It should be remembered that the fast does not mean merely that a person should abstain from food and drink over a certain period. During the fast one should be occupied greatly with the remembrance of God. The Holy Prophetsa occupied himself greatly with worship during the month of Ramadan. During that month one should discard one’s preoccupation with eating and drinking; and cutting asunder from these needs should address oneself wholly towards God. Unfortunate is the person who is bestowed material bread and pays no attention to spiritual bread. Material bread strengthens the body, and spiritual bread sustains the soul and sharpens the spiritual faculties. Seek the grace of God, as all doors are opened by His grace.
The Institution of Hajj
Another form of worship is Hajj – the pilgrimage; which does not mean that a person should carry out the formality of the Pilgrimage by providing for his journey across the ocean with money lawfully or unlawfully acquired, and having repeated the prayers and formulas according to the directions of the servitors of the Ka‘bah, should come back and boast that he has performed the pilgrimage. The purpose that God Almighty has appointed for the pilgrimage is not achieved in this manner. The truth is that the last stage of the seeker’s journey is that, withdrawing himself altogether from the demands and desires of self, he should be completely engulfed by the love of God and complete devotion to Him. A true lover sacrifices his soul and heart; and the circuit of the House of Allah is a visible sign of such a sacrifice. As there is a House of Allah here below on the earth, so there is one in heaven. Until a person performs the circuit of the House above, his circuit of the House below is not truly performed. One who performs the circuit of the House below puts aside all garments, retaining only one of them to cover his body, but he who performs the circuit of the House above discards all garments altogether and becomes naked for the sake of God. The circuit is a sign of the lovers of God. They go round the Ka’bah as if they have no will of their own left and they are devoted wholly to Him.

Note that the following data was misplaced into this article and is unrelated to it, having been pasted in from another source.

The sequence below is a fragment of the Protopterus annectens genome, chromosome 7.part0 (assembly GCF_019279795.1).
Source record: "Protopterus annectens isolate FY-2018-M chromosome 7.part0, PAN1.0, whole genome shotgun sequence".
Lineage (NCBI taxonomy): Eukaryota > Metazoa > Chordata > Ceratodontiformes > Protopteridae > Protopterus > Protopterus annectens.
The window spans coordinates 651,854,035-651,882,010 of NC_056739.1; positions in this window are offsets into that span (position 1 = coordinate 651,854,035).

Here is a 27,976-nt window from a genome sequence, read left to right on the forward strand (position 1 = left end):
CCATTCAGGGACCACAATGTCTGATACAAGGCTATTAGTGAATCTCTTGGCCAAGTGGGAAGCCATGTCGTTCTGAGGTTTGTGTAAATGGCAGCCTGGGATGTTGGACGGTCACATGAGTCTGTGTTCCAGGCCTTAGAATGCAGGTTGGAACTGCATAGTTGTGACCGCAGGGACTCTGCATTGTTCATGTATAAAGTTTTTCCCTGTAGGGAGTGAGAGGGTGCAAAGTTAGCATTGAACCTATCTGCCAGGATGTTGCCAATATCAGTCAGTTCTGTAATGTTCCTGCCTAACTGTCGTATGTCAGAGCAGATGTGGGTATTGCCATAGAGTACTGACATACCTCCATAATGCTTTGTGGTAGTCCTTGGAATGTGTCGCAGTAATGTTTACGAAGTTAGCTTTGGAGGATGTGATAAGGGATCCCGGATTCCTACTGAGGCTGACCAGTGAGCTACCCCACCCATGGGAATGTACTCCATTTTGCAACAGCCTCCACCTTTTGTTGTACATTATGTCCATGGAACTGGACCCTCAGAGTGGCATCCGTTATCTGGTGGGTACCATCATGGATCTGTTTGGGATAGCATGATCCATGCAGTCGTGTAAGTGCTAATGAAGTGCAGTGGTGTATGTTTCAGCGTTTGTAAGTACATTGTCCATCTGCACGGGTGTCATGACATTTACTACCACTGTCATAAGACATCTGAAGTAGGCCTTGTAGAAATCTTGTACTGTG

The Paying of Zakat
Another form of worship is Zakat. Some people pay the Zakat but take no care whether that which they pay as Zakat was lawfully or was unlawfully acquired. If a dog is slaughtered and at the time of its slaughter the name of Allah is pronounced upon it, or a pig is slaughtered in the same way, would the eating of the flesh of the dog or the pig become lawful? That which is unlawful will remain unlawful in all circumstances. The root of the word Zakat means purification. When a person who acquires something lawfully and out of it spends in the cause of the faith, the rest of it is purified. Many people are involved in these errors and they do not recognize the reality. All this must be discarded.
All the ordinances of Islam are means of salvation, but through their errors people go astray. One should not take pride in one’s good actions, nor be pleased with them until such sincere faith is achieved that no one is associated in one’s worship of God Almighty and one is enabled to worship righteousness all the time.
[Speeches to Jalsa Salana, 1906, pp. 20-21]
- ‘Whoso is blind in this world will be blind in the hereafter.’— Bani Isra’il, 17:73
- ‘The month of Ramadan is that in which the Qur’an was sent down.’—Al-Baqarah, 2:186